David Clark, MFA in Sculpture, School of the Art Institute of Chicago, 1989. Clark is a media artist, visual artist, filmmaker, and radio producer. He teaches Expanded Media at NSCAD University in Halifax. David Clark graduated with a BFA from NSCAD in 1985. He also attended the Whitney Museum Program, 1989-1990, The Canadian Film Centre’s Interactive Arts and Entertainment Programme, 2005-2006, and New York University’s ITP Summer Camp, 2014, 2015, 2017, 2019, 2020.
He has done residencies in Berlin, Norway, Belfast, Banff, Vancouver, Quebec City, and Florida. He has given invited lectures at Cambridge University, Université Paris 8, University of Wrocław, Poland, Stuttgarter Filmwinter Festival, The University of Utah, the L.I.S.A. (Leaders in Software and Art) Salon, New York City, MICA in Balitmore, Sundance Film Festival, The Banff Centre, Centro Cultural Borges, Buenos Aires, and The Kitchen in New York.
He has worked on SSHRC-funded research projects including: Sign After the X (with Marina Roy, UBC, 2008), (Re)Exhibiting the Canadian Films of Expo 67 (with Janine Marchessault & Monika Kim Gagnon, 2013), Explorations in Anonymous History (with Michael Darroch (University of Windsor) & Janine Marchessault (York University, 2017), and Archive/Counter-Archive (SSHRC Partnership Grant (York/Ryerson, 2018).
David Clark is currently preparing a hybrid online digital/projection exhibition for the 50th Anniversary of the Mount Saint Vincent Art Gallery that will launch in 2021. Since 2016 he has produced the collaborative experimental spoken word radio show Nothing to See Here that is broadcast in Halifax, New York, and Toronto, and is developing new podcast, radio and performance work with an international group of sound artists who are participating in this show. A recent spin-off collaboration with Aidan McMahon and Luca Carusa Moro entitled Through the Wall involving COVID audio pen pals was recently broadcast nationally on CBC’s The Doc Project. He is also working on a long writing project called The Nine Lives of Schrödinger’s Cat.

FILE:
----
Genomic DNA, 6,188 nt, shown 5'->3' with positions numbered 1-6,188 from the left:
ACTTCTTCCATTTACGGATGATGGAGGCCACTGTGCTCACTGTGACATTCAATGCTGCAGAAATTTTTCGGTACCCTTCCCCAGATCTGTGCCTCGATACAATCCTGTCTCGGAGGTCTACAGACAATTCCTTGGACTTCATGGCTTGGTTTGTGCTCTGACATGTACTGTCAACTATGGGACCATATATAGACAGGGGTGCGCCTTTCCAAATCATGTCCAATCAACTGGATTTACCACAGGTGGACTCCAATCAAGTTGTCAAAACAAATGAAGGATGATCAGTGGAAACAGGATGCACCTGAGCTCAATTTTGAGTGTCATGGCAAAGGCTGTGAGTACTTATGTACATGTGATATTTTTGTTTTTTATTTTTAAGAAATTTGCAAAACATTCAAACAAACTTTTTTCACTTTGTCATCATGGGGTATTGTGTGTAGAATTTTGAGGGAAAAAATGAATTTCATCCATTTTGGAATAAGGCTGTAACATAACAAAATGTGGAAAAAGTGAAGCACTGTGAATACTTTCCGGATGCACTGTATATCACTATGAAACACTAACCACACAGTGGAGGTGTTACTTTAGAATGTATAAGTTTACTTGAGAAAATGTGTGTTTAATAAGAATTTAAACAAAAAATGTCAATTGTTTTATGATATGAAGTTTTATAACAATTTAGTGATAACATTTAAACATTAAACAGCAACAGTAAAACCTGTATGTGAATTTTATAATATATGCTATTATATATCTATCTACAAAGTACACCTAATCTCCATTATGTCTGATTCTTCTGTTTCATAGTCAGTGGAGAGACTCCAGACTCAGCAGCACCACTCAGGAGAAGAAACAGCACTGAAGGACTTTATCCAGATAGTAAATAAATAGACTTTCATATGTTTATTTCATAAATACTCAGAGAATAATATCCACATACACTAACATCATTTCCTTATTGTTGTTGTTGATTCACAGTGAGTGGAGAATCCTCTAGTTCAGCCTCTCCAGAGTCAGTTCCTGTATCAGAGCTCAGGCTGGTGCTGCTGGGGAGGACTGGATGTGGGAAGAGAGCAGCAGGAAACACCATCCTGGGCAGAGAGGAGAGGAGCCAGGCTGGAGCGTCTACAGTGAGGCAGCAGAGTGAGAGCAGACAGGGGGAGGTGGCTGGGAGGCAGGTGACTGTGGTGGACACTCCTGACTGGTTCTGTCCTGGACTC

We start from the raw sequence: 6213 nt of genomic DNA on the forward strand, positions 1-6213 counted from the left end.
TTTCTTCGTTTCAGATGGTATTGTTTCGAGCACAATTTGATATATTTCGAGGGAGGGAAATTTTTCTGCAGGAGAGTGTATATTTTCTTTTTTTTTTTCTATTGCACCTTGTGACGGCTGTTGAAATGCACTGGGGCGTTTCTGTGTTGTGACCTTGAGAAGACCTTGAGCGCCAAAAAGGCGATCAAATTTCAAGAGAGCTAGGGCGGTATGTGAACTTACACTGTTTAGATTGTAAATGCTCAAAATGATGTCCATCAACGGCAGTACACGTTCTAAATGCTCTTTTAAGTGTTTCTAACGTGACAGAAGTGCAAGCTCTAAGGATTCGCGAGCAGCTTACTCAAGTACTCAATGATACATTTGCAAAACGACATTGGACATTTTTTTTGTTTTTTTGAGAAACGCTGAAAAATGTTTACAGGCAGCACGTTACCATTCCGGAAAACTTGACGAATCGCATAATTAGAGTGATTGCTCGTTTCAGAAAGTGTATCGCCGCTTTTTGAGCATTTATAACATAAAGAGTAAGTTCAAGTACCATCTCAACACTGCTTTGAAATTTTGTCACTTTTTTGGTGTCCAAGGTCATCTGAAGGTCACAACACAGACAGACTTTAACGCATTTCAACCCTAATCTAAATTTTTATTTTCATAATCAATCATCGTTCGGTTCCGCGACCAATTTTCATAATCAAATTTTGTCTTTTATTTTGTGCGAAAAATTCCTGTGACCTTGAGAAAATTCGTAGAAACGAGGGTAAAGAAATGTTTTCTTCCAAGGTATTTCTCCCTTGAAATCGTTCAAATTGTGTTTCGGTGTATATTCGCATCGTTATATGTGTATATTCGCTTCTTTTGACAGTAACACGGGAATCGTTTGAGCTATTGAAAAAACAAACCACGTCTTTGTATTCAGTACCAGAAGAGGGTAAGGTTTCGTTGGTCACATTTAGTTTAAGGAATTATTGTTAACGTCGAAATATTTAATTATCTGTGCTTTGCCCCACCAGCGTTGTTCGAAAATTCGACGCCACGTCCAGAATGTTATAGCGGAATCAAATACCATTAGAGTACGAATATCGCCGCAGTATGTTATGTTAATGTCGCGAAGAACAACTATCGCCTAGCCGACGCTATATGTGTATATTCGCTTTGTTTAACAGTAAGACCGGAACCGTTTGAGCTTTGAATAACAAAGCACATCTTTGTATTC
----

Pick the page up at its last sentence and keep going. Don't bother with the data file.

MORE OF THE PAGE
He has shown his work at the Canadian Embassy in Berlin, the Biennale Nationale de Sculpture Contemporaine, Trois-Rivières, the Sundance Film Festival, SIGGRAPH, European Media Arts Festival, Transmediale, The 2012 Winter Olympics, and the Museum of Moving Images in New York. In 2006 the MICA Galleries in Baltimore organized a survey exhibition of his work. He has recently been included in two major surveys of electronic literature at museums in Mexico City and Barcelona.
He won First Prize at FILE2002, Sao Paulo and the ‘Best in Show’ at the 2003 SXSW Interactive Festival in Austin, Texas. His net art work 88 Constellations for Wittgenstein has been taught widely in electronic literature classes around the world. It was included in the Electronic Literature Collection #2 and has been selected to be archived by The British Library. His work has been discussed in many recent publications including: The Digital Imaginary: On The Emerging Shapes of Literary, Cinematic and Database Art by Roderick Coover, Electronic Literature by Scott Rettberg, The Baroque Technotext: Literature in a Digital Mediascape by Elisabet Takehana, and Memory in the Twenty-First Century: New Critical Perspectives from the Arts, Humanities, and Sciences by N. Katherine Hayles.
In 2011, 88 Constellations for Wittgenstein won the $25,000 Lieutenant Governor of Nova Scotia Masterworks Award.